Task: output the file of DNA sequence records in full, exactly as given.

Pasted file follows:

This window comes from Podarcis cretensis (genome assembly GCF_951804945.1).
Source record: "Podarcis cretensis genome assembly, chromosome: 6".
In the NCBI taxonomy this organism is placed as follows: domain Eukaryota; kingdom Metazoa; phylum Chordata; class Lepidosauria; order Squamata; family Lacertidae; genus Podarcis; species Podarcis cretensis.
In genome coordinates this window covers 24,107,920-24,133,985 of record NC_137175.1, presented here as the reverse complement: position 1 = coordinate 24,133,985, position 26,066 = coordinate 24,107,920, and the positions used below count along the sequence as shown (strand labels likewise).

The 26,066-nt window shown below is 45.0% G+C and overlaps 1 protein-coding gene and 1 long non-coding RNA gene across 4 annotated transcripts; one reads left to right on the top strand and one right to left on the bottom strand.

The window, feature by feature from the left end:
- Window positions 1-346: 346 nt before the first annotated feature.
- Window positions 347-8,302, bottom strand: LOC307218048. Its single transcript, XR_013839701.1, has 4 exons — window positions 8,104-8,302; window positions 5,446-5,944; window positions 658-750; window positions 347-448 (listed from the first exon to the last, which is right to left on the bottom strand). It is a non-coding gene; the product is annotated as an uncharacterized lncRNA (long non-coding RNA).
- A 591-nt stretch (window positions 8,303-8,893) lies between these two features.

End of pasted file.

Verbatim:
This window comes from Podarcis cretensis (genome assembly GCF_951804945.1).
Source record: "Podarcis cretensis genome assembly, chromosome: 6".
In the NCBI taxonomy this organism is placed as follows: domain Eukaryota; kingdom Metazoa; phylum Chordata; class Lepidosauria; order Squamata; family Lacertidae; genus Podarcis; species Podarcis cretensis.
In genome coordinates this window covers 24,107,920-24,133,985 of record NC_137175.1, presented here as the reverse complement: position 1 = coordinate 24,133,985, position 26,066 = coordinate 24,107,920, and the positions used below count along the sequence as shown (strand labels likewise).

The 26,066-nt window shown below is 45.0% G+C and overlaps 1 protein-coding gene and 1 long non-coding RNA gene across 4 annotated transcripts; one reads left to right on the top strand and one right to left on the bottom strand.

The window, feature by feature from the left end:
- Window positions 1-346: 346 nt before the first annotated feature.
- Window positions 347-8,302, bottom strand: LOC307218048. Its single transcript, XR_013839701.1, has 4 exons — window positions 8,104-8,302; window positions 5,446-5,944; window positions 658-750; window positions 347-448 (listed from the first exon to the last, which is right to left on the bottom strand). It is a non-coding gene; the product is annotated as an uncharacterized lncRNA (long non-coding RNA).
- A 591-nt stretch (window positions 8,303-8,893) lies between these two features.